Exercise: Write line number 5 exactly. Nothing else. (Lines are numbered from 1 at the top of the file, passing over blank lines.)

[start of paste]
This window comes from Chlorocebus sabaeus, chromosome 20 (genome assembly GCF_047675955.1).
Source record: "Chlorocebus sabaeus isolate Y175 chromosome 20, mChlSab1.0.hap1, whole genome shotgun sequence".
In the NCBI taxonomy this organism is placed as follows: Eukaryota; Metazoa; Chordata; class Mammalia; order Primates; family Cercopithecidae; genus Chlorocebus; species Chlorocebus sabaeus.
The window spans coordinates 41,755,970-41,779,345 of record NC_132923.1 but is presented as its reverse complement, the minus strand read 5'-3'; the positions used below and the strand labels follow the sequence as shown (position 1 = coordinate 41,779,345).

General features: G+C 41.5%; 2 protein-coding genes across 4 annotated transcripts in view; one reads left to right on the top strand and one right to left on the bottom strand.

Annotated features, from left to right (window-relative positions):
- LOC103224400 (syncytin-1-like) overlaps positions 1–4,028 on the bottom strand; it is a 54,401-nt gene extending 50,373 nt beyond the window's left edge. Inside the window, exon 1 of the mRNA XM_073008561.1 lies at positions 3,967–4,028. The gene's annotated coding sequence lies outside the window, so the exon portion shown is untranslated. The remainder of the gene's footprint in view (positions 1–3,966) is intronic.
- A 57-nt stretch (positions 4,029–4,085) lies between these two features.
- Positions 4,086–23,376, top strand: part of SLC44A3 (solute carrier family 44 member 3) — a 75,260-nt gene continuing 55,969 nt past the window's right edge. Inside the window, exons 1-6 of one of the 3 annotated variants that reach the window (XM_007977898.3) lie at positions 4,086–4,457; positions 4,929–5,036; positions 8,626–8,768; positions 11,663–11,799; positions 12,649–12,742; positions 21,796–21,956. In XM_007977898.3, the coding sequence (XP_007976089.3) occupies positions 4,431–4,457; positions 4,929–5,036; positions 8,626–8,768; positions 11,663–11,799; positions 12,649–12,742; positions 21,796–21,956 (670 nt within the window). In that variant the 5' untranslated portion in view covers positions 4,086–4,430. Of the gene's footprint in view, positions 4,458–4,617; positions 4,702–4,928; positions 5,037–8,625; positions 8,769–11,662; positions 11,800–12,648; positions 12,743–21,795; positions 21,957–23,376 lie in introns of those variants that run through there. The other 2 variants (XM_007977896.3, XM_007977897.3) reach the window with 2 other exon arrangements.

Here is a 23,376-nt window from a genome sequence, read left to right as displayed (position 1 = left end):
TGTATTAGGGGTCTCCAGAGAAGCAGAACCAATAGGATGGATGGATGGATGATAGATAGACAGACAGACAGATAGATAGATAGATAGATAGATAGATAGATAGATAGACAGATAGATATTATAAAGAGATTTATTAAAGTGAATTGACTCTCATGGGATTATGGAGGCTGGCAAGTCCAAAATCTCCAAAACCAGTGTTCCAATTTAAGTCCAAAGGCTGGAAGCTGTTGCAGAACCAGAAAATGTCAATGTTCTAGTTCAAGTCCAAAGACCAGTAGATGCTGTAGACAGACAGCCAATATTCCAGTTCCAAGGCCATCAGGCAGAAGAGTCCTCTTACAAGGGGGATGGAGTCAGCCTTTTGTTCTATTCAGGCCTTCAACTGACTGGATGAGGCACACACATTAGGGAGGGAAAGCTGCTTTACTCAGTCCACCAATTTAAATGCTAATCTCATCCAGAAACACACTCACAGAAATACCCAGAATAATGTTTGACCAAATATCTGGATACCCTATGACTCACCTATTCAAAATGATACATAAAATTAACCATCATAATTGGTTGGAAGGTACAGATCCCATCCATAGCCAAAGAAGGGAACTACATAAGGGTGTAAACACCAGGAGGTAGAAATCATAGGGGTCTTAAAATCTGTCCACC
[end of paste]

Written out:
General features: G+C 41.5%; 2 protein-coding genes across 4 annotated transcripts in view; one reads left to right on the top strand and one right to left on the bottom strand.